Welcome to my blog, where I take pleasure in words and pictures, be they my own or those of others. I'm a creative individual, and the crafty side I explore on my 'other blog', Picking Up The Threads, which I hope you'll visit too. I'm sure you understand that I have sole copyright of my original work and any of my contributions, so please ask if you want to use them. A polite request is rarely refused. So, as they used to say on the BBC's 'Listen With Mother' radio programme, many years ago: "Are you sitting comfortably? Then we'll begin."

Thursday, 5 May 2016

This Shepherd’s Life

Iconic shepherd pose, with lamb tucked under arm

Truly, shepherd, in respect of itself, it is a good
life, but in respect that it is a shepherd's life,
it is naught. In respect that it is solitary, I
like it very well; but in respect that it is
private, it is a very vile life. Now, in respect it
is in the fields, it pleaseth me well; but 
irespect it is not in the court, it is tedious. 


I’m celebrating Shakespeare’s Centenary, so the above dialogue, between Touchstone (the court jester in disguise) and Corin, an elderly shepherd, in ‘As You Like It’ fits perfectly. Corin asks Touchstone how he likes ‘this shepherd’s life’ and he replies that he enjoys some aspects, but it’s clear from his answer that he misses his life at court. Indeed, a shepherd’s life then, as now, was very hard.

Our Sepia Saturday picture prompt this week is a photograph titled 'Ninety and Nine’ (by Joseph Gale c1890), showing a shepherd resting at a gate with a lamb under his arm and his sheepdog nearby. The picture recalls the parable from the Gospel of Matthew about the ‘Lost Sheep’.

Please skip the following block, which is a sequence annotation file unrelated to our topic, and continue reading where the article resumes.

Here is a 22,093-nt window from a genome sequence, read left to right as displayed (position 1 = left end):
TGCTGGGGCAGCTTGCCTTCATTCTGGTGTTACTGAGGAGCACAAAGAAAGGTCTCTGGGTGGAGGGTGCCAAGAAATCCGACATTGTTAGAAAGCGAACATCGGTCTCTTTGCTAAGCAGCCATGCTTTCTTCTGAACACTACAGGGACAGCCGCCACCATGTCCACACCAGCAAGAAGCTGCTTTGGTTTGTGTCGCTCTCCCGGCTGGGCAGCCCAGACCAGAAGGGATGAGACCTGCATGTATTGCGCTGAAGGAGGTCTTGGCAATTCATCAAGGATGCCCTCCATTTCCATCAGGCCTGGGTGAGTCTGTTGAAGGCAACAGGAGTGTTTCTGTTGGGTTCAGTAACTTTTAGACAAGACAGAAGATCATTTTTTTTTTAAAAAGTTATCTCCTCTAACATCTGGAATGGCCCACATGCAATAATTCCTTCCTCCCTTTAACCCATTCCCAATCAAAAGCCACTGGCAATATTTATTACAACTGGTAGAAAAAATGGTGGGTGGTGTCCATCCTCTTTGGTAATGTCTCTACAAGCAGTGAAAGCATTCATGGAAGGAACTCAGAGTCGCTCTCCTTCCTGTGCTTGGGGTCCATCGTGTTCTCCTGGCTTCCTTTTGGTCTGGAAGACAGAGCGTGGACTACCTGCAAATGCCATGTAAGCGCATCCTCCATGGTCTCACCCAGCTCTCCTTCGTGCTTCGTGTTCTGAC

It reminded me of a roadside statue we came across a few years ago, when travelling in Spain, near Burgos. It’s a monument to the rural shepherd and his dog, next to a shrine. Sculpted by Victor De Los Rijos, it was erected by public subscription in 1961. His Sheepdog is a large, but friendly looking Mastiff, and he also seems to have a young lad to help him. The statue is huge, as can be seen by me standing beside him!

A Colossus amongst shepherds

I delved into my ‘News From The English Countryside, 1750-1850’* for the  first time in months, to share two small news items with you which demonstrate the shepherd’s dedication.

1764: A Shepherd  for 90 years
Not your typical sheepdog

Last year died at Basingstoke one William Taylor, aged 102, as appears by the Register, in the Parish church of Basingstoke aforesaid; he was strong and healthy till a few days before his Death, and is said to have followed the business of a Shepherd upwards of 90 years.
Reading, January 28

1809: Shepherd Drowned in Mud

A shepherd to Mr Fisher, of Cotham, Lincoln was found drowned last week with a fat sheep, in one of the closes on the farm. The dog, it is supposed, drove the sheep in, and on the man endeavouring to get out, the mud was so strong, he could not extricate himself.
The Observer 
11 June 1809


The shepherd’s lad
Perhaps the second one was similar to the ‘Lost Sheep’; he had the other ninety-nine safely penned in and went off to look for Number 100 - it had to be the fat, dopey one didn’t it? And why did that daft dog drive towards the muddy pond?! Poor shepherd.